Some of the recommendations from the report authors – a team consisting of Birkbeck University, management consultants Lane4 and reward consultancy PayData – are listed below: 

  • Continuously improve CEO selection and performance management practice: All employers should review how they recruit and select their leaders to ensure that they use valid selection criteria, including bespoke psychological profiling, to ensure that leaders have the right values, skills, drivers and behaviours, including a balanced leadership style. While employers should profile the leaders they want now, they should also think beyond the present to where the industry and the organisation needs to be in the future.
  • Build coaching cultures: Organisations should help coach their CEOs to develop their own coaching skills and have them coach or mentor others to ensure that learning, innovation and mutual respect permeate practice and encourage a more transformational and distributed leadership.
  • Redesign top team jobs: Evidence indicates that leadership behaviours can weaken over time and that too much emphasis and pressure is being placed on individual CEOs. Instead, organisations should ensure a job design where both intrinsic and extrinsic aspects of work feature highly, as in an ethical approach, and that leadership and accountability are shared. This should result in a more equal distribution of responsibilities and rewards in top teams. 

Our study suggests that employers review the size and makeup of rewards. For chief executive pay packages to be perceived as equitable by all parties, they should be proportional to the CEO’s contribution – simple to understand and implement. Base salaries should be in line with the median salary of employees and set at a level that is socially acceptable. The deal should recognise that immediate rewards are more motivating than those that are delayed over time.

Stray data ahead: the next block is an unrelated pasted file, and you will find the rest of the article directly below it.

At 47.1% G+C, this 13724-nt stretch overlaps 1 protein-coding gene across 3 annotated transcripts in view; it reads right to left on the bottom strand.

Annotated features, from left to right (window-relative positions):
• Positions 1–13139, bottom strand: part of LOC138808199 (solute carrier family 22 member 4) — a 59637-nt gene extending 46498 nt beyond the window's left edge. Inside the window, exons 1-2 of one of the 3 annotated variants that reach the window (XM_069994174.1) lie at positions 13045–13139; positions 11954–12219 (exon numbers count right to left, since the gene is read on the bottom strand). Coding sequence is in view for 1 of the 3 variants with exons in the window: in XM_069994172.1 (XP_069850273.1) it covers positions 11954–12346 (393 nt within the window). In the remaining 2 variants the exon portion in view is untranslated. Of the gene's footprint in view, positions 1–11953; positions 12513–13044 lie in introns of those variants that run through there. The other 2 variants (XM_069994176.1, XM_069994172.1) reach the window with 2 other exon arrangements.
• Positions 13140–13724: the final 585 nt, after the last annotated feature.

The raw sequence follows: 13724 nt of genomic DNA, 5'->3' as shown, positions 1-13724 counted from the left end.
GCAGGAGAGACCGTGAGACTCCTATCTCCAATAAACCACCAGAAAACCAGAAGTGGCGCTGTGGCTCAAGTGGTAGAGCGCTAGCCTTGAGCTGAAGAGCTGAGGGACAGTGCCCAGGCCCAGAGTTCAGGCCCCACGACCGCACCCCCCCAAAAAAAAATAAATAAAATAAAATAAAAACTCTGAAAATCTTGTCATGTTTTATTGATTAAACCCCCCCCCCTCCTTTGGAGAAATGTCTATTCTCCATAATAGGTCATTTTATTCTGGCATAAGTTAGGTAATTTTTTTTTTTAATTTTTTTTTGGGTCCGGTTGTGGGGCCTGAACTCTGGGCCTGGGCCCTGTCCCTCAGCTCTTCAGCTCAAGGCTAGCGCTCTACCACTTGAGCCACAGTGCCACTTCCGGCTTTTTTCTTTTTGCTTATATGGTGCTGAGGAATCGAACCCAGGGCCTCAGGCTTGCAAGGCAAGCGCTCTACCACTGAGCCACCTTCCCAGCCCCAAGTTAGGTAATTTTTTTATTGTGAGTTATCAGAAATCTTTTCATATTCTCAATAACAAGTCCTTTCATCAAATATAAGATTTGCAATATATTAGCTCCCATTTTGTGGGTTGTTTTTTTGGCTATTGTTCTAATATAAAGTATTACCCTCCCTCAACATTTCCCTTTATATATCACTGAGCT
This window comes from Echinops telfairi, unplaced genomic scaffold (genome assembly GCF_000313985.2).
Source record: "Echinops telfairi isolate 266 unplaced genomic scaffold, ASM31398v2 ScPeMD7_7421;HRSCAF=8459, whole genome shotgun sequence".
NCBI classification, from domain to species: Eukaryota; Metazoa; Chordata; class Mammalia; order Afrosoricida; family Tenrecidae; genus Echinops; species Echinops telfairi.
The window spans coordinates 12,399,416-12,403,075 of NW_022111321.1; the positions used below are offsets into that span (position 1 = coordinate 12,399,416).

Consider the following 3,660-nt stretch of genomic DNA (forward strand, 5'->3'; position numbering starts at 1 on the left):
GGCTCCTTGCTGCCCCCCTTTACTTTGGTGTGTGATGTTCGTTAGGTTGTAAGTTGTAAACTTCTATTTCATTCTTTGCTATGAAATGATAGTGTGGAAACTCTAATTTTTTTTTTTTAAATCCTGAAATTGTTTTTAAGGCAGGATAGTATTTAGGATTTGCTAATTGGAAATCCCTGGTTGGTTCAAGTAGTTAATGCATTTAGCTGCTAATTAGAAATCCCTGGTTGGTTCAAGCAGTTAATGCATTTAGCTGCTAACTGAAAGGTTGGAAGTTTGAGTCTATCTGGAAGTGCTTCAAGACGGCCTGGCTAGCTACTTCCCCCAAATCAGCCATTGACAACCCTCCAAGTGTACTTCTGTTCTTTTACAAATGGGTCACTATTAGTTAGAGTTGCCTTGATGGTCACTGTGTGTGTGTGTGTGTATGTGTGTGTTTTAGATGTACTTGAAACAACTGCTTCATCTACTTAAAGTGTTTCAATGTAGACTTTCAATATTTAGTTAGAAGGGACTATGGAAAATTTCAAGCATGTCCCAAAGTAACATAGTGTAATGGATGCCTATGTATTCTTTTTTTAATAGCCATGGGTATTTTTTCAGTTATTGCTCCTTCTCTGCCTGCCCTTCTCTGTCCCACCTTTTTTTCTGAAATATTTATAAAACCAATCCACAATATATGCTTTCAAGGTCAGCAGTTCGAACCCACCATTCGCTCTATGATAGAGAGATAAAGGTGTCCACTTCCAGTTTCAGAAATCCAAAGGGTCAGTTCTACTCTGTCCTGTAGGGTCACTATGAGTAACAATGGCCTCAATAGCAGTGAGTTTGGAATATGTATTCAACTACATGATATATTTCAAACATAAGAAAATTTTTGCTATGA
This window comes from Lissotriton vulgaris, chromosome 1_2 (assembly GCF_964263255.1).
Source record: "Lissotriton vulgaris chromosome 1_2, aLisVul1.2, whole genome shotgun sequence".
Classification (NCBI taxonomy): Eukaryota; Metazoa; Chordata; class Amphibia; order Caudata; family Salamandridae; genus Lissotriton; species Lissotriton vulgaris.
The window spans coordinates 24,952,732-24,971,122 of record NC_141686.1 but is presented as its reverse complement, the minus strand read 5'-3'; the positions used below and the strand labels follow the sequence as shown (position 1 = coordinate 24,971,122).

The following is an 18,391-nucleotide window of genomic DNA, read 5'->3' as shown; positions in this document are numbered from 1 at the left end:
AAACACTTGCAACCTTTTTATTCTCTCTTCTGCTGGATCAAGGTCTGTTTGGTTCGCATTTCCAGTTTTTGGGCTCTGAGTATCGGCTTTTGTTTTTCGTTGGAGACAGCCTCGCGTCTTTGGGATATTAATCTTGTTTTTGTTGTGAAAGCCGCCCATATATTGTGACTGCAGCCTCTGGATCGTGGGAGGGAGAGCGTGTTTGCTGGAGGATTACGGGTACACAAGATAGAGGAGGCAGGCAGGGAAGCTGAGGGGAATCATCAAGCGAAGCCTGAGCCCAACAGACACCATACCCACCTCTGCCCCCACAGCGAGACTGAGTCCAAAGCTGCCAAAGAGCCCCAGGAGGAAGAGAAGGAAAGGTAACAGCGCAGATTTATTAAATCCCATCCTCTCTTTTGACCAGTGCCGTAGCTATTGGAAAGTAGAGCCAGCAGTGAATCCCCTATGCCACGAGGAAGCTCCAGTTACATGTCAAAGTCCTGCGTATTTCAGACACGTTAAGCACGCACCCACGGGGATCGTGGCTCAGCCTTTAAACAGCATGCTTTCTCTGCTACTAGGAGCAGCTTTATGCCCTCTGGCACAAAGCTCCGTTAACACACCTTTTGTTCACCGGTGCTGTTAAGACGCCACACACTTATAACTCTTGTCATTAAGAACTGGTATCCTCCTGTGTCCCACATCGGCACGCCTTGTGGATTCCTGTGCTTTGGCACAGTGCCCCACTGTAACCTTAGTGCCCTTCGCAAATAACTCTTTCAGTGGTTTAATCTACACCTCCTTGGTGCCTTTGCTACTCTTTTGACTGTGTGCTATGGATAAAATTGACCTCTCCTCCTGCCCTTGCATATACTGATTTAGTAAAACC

To address the risk that variable pay could result in unintended consequences (such as inappropriate behaviour), it should play a limited role, be linked to transparent and simple performance measures that recognise the needs of the various stakeholders, and only be paid out for extraordinary performance. 

Future leader review 

Finally, we recommend that employers should make perceptions on rewards within the organisation and beyond explicit. A good place to start would be gap analysis between the current situation and the future. The data from such an analysis will assist organisations to identify priorities that will provide the evidence to underpin CEO reward decisions. 

In summary, CEO reward packages are not only demotivating the rest of the workforce, they may be failing to motivate chief executives themselves. Looking forward, employers in all sectors need to review the type of leader they need in the future and the implications for the design, content and responsibility of the chief executive’s role. Rewards should emphasise both the financial and non-financial, and any performance element should use simple, relevant and transparent measures and be linked to exceptional achievement. While large rewards can result in employee envy, the levels of envy can be reduced if employees perceive that these rewards are justified.

Tell us what you think – have your say below or email opinion@publicsectorexecutive.com